Research: ERNST and PITTLER,

Listed in Issue 30


ERNST and PITTLER, Department of Complementary Medicine, Postgraduate Medical School, University of Exeter, Exeter UK conducted a systematic review of the literature to assess the effectiveness of acupuncture for dental pain.



Computerised literature searches were performed of Medline, Embase, CISCOM and Cochrane Library databases additionally, experts were solicited to contribute their own published and unpublished material. All studies were evaluated and rated according to a standardised criteria with particular attention to the methodological quality (Jadad score) of the research performed.


16 trials, mostly using acupuncture in a clinical situation, predominantly for pain relief during dental procedures, were assessed. The majority of these investigations suggested that acupuncture is more effective than control treatment only 4 trials implied the contrary. All the experimental studies were positive. Of the more recent 11 trials which were randomised, only 4 were negative. In 8 randomised trials, in which there was present some degree of blinding, only 1 was negative. In the 7 studies which were sham controlled in addition to being blinded and randomised, all but 1 were positive. In one of the studies with the highest Jadad score, with 40 volunteers receiving ear or sham acupuncture, the real acupuncture group experienced an 18% increase in their pain threshold to experimental pain. In another study with a high Jadad score, in which electroacupuncture or sham was used while drilling, a remarkable placebo-response of 100% of patients resulted, with no differences between the acupuncture and sham groups.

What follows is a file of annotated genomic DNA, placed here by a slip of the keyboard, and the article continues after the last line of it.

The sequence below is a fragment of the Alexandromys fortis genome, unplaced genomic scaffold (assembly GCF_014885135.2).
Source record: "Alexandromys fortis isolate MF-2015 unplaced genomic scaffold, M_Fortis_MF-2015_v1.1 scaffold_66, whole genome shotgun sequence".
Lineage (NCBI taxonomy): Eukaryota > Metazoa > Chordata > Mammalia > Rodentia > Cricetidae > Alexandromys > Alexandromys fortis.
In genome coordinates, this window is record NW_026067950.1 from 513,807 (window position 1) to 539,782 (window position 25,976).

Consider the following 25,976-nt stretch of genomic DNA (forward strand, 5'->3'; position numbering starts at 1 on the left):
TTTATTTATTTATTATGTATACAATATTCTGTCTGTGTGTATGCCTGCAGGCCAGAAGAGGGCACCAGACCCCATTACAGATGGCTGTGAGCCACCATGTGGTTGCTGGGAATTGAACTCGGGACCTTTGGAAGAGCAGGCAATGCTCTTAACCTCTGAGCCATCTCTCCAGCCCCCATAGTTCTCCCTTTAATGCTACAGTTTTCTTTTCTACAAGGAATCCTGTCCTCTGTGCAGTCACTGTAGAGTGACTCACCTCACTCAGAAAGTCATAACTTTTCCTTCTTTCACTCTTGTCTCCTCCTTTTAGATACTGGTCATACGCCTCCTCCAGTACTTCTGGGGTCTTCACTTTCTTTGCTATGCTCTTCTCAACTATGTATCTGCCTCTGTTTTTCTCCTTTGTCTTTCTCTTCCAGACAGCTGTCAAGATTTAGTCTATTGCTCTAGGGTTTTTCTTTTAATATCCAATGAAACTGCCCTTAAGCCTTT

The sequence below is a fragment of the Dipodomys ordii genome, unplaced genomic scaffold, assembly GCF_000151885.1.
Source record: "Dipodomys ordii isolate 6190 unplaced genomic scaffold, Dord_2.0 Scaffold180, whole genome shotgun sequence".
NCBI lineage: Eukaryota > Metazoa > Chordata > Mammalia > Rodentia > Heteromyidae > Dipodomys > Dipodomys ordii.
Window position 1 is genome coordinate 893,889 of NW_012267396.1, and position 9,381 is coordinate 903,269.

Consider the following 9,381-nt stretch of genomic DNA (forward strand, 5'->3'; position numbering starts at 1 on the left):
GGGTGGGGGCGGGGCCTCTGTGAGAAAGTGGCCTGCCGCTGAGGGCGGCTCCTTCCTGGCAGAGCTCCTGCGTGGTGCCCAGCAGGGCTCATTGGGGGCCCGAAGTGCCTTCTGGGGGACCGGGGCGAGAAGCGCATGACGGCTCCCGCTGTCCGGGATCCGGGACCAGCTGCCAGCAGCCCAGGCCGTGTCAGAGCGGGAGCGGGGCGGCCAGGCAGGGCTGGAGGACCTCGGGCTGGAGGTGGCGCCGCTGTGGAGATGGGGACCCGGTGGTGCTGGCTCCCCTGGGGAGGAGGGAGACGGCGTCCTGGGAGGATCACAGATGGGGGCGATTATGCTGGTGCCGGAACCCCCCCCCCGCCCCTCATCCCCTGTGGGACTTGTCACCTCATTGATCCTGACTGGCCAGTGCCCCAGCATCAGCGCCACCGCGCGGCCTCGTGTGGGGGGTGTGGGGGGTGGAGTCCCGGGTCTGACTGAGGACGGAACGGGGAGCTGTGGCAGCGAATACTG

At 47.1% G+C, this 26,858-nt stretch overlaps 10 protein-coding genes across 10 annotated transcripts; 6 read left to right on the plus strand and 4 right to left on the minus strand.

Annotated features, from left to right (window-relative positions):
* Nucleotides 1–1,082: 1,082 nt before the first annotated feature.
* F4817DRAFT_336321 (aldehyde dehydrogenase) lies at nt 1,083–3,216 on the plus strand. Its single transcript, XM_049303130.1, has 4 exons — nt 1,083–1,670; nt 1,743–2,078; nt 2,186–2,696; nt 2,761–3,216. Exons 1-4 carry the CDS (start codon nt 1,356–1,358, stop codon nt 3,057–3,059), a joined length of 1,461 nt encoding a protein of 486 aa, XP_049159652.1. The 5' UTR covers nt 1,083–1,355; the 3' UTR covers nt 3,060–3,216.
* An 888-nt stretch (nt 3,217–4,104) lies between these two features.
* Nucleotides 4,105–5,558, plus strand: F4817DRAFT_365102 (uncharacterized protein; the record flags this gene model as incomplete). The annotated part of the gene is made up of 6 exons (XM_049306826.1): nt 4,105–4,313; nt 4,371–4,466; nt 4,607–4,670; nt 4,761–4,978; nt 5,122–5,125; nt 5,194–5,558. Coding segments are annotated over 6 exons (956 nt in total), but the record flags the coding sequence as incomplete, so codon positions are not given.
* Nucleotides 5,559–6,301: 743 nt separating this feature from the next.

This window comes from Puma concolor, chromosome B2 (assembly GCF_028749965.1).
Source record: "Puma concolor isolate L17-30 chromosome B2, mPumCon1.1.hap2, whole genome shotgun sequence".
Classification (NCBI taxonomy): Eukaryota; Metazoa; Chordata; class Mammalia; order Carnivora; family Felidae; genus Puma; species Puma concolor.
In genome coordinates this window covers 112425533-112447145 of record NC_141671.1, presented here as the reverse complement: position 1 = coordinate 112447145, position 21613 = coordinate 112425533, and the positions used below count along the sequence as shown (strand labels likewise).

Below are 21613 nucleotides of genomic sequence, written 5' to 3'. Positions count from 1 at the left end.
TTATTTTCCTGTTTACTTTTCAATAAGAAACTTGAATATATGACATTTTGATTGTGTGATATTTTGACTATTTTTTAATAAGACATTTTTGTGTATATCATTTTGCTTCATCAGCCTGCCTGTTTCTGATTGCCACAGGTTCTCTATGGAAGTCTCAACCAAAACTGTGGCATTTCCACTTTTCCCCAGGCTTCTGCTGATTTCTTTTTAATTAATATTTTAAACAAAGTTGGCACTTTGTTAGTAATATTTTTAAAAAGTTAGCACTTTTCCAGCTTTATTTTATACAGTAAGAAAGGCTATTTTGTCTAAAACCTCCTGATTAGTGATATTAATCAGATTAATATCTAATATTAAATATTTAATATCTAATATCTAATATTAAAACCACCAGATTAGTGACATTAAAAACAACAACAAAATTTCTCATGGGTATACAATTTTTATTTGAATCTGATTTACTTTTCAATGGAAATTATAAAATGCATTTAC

These data from these studies suggest that acupuncture is effective for pain relief for dental operations following surgery or during experimentally induced dental pain. The mechanisms for this may relate to the blocking afferent pathways, effects upon endogenous opioids and inhibitory effects upon efferent pathways. The methodological details and heterogeneity across this literature limits the conclusions which can be made. Further research should consider optimal acupuncture technique and acupunctures relative efficacy compared to conventional pain relief methods.


Ernst E and Pittler MH. The effectiveness of acupuncture in treating acute dental pain: a systematic review. British Dental Journal 184(9): 443-7. 9 May 1998.


It was not very long ago that certain respected authorities were disputing and even ridiculing the notions of acupuncture meridians and the clinical efficacy of acupuncture. Regular readers of this research section will be familiar with the considerable volume of research, mainly emanating from China, regarding the application of acupuncture for many important diseases, including stroke, hypertension, diabetes, emesis and pain relief. The mechanisms for acupunctures efficacy are being researched in earnest, so that before long, we may be understand why acupuncture works, which may help to convince extreme doubters who can not believe anything unless a rational explanation is advanced.

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